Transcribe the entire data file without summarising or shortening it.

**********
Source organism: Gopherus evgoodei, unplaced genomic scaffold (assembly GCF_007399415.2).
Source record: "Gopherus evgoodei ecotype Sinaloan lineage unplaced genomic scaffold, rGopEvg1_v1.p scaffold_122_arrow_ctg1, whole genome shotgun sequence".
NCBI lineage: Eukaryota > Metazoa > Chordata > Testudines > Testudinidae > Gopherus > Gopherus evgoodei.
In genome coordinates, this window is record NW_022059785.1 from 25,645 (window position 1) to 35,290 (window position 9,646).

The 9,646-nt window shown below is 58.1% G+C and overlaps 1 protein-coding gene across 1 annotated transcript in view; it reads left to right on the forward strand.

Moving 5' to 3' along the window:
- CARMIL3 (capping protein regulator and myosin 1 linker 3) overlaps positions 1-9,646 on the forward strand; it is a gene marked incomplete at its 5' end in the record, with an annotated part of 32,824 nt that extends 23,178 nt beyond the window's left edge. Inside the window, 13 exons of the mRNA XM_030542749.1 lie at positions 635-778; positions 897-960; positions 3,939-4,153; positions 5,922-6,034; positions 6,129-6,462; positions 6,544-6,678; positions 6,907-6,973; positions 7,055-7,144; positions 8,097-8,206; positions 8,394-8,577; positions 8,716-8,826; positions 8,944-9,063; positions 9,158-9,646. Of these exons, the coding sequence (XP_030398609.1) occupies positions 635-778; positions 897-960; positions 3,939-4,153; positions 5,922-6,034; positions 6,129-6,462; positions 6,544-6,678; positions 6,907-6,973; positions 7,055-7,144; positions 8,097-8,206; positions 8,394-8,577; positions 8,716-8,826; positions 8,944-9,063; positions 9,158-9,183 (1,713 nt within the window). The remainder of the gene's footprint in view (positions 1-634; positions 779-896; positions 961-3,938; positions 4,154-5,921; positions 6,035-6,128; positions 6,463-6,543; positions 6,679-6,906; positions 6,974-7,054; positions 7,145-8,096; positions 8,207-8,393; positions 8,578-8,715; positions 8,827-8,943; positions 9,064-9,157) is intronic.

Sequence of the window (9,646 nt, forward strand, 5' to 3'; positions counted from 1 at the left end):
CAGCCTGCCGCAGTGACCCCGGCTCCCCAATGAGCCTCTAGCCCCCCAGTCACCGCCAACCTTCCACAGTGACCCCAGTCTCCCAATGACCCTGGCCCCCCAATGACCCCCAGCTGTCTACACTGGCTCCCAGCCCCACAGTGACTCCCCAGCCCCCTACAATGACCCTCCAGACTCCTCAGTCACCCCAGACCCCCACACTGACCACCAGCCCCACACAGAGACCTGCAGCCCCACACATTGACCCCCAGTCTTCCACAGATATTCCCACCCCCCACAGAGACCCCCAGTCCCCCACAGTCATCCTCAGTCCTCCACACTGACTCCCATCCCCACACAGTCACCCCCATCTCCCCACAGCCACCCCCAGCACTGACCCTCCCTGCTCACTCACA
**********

Source organism: Gopherus evgoodei, unplaced genomic scaffold (assembly GCF_007399415.2).
Source record: "Gopherus evgoodei ecotype Sinaloan lineage unplaced genomic scaffold, rGopEvg1_v1.p scaffold_122_arrow_ctg1, whole genome shotgun sequence".
NCBI lineage: Eukaryota > Metazoa > Chordata > Testudines > Testudinidae > Gopherus > Gopherus evgoodei.
In genome coordinates, this window is record NW_022059785.1 from 25,645 (window position 1) to 35,290 (window position 9,646).

The 9,646-nt window shown below is 58.1% G+C and overlaps 1 protein-coding gene across 1 annotated transcript in view; it reads left to right on the forward strand.

Moving 5' to 3' along the window:
- CARMIL3 (capping protein regulator and myosin 1 linker 3) overlaps positions 1-9,646 on the forward strand; it is a gene marked incomplete at its 5' end in the record, with an annotated part of 32,824 nt that extends 23,178 nt beyond the window's left edge. Inside the window, 13 exons of the mRNA XM_030542749.1 lie at positions 635-778; positions 897-960; positions 3,939-4,153; positions 5,922-6,034; positions 6,129-6,462; positions 6,544-6,678; positions 6,907-6,973; positions 7,055-7,144; positions 8,097-8,206; positions 8,394-8,577; positions 8,716-8,826; positions 8,944-9,063; positions 9,158-9,646. Of these exons, the coding sequence (XP_030398609.1) occupies positions 635-778; positions 897-960; positions 3,939-4,153; positions 5,922-6,034; positions 6,129-6,462; positions 6,544-6,678; positions 6,907-6,973; positions 7,055-7,144; positions 8,097-8,206; positions 8,394-8,577; positions 8,716-8,826; positions 8,944-9,063; positions 9,158-9,183 (1,713 nt within the window). The remainder of the gene's footprint in view (positions 1-634; positions 779-896; positions 961-3,938; positions 4,154-5,921; positions 6,035-6,128; positions 6,463-6,543; positions 6,679-6,906; positions 6,974-7,054; positions 7,145-8,096; positions 8,207-8,393; positions 8,578-8,715; positions 8,827-8,943; positions 9,064-9,157) is intronic.

Sequence of the window (9,646 nt, forward strand, 5' to 3'; positions counted from 1 at the left end):
CAGCCTGCCGCAGTGACCCCGGCTCCCCAATGAGCCTCTAGCCCCCCAGTCACCGCCAACCTTCCACAGTGACCCCAGTCTCCCAATGACCCTGGCCCCCCAATGACCCCCAGCTGTCTACACTGGCTCCCAGCCCCACAGTGACTCCCCAGCCCCCTACAATGACCCTCCAGACTCCTCAGTCACCCCAGACCCCCACACTGACCACCAGCCCCACACAGAGACCTGCAGCCCCACACATTGACCCCCAGTCTTCCACAGATATTCCCACCCCCCACAGAGACCCCCAGTCCCCCACAGTCATCCTCAGTCCTCCACACTGACTCCCATCCCCACACAGTCACCCCCATCTCCCCACAGCCACCCCCAGCACTGACCCTCCCTGCTCACTCACA